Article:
Date of Award
Master of Arts (MA)
College of Humanities and Social Sciences
Thesis Sponsor/Dissertation Chair/Project Chair
The ventriloquist effect refers to the well-documented mislocalization of auditory targets that occurs when a spatially incongruent visual cue is simultaneously presented, generally towards the location of the visual cue. Spatial release from masking refers to the improvement in auditory detection that occurs when an auditory target is moved away from a noise source. The purpose of the present thesis was to induce cross-modal spatial release from masking using a ventriloquized visual cue. Two experiments were conducted to determine whether this visually induced mislocalization can cause spatial release from masking and enhance target detection. In the first experiment, spatial release from masking was demonstrated using a signal detection experimental methodology. Participants showed better detection sensitivity for target tones that were spatially removed from the noise source along a horizontal plane than for tones that originated coincident to the noise source. In the second experiment, visual cues were paired with the target tones at locations that either matched or mismatched the spatial location of the target tone. The presence of simultaneous yet spatially separate visual cues enhanced overall detection sensitivity for the target tones in the noise-present condition, demonstrating cross-modal spatial release from masking. Implications for the results are considered in the context of the perceptual origins for the ventriloquist effect.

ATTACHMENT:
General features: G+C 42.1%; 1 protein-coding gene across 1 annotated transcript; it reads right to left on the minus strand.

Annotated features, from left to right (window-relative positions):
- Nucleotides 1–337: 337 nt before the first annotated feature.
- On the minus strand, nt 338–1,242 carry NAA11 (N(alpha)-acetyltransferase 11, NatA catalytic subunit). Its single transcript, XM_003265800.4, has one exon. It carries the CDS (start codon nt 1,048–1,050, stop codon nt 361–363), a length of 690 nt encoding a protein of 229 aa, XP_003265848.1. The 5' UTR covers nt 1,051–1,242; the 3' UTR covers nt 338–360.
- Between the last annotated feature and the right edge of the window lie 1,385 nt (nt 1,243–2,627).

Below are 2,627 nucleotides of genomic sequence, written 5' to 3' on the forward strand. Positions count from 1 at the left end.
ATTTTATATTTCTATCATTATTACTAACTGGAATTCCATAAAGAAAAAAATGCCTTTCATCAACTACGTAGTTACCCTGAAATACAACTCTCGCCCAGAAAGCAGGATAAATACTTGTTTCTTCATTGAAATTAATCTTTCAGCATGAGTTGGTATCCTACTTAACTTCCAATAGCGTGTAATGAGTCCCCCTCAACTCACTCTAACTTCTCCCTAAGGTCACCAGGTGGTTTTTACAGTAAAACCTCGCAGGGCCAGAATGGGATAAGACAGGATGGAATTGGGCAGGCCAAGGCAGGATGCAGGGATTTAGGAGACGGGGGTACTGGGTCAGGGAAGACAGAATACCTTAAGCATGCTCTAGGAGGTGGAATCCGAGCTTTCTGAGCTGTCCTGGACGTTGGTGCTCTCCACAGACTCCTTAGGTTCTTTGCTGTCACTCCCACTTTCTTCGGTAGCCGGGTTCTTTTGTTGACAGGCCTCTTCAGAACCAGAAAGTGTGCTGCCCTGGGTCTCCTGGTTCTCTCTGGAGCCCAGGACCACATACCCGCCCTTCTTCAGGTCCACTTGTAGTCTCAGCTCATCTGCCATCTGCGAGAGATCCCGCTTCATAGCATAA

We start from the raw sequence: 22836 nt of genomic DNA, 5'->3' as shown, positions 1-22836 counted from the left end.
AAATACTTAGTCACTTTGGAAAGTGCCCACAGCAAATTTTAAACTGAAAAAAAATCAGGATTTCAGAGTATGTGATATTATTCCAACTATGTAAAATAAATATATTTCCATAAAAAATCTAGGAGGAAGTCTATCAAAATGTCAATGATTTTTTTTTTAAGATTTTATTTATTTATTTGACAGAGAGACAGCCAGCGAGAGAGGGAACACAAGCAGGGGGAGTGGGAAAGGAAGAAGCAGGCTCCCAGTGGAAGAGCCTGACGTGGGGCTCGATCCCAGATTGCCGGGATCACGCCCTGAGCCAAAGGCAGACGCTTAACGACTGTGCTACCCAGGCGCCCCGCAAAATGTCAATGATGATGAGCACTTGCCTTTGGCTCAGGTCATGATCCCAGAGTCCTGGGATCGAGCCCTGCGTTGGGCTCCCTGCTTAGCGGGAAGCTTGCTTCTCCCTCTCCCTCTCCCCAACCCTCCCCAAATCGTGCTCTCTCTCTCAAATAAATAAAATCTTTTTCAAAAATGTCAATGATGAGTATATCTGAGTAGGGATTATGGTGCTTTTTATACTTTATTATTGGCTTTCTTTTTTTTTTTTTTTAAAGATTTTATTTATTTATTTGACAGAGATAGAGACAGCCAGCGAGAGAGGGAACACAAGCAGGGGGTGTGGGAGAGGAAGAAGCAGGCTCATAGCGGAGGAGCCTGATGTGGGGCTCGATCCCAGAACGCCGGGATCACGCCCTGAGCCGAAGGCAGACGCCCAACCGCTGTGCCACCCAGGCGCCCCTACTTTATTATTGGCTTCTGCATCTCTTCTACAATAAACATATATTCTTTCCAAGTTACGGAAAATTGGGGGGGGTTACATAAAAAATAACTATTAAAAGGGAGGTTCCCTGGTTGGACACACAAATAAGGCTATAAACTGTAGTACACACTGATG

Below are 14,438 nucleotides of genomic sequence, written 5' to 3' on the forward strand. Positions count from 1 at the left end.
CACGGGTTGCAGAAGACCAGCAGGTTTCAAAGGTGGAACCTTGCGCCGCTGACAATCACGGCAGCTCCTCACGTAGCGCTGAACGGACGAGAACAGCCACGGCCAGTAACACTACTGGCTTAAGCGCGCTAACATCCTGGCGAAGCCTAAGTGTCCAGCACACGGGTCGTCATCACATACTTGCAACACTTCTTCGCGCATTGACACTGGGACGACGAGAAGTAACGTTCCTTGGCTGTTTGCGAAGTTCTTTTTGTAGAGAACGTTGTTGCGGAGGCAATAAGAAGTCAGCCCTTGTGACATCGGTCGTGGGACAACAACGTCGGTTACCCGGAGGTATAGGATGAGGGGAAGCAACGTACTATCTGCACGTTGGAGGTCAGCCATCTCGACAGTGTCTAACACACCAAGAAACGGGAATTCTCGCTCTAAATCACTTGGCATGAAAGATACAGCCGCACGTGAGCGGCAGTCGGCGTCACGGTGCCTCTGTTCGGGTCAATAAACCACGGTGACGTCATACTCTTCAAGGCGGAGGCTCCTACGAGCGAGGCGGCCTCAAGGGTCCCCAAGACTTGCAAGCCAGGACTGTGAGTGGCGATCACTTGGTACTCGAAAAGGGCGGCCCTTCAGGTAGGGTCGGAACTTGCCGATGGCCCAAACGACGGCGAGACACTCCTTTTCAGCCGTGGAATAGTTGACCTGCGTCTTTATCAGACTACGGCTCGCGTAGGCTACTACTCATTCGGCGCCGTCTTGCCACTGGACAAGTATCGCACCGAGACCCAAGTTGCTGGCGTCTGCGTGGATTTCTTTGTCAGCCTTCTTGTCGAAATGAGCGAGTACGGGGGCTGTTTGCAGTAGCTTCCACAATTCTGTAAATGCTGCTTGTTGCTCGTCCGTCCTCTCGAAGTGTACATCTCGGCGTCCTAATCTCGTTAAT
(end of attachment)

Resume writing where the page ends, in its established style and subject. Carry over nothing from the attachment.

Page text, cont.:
Latona, Jack, "Cross-Modal Enhancement of Sound Detection in Noise" (2012). Theses, Dissertations and Culminating Projects. 910.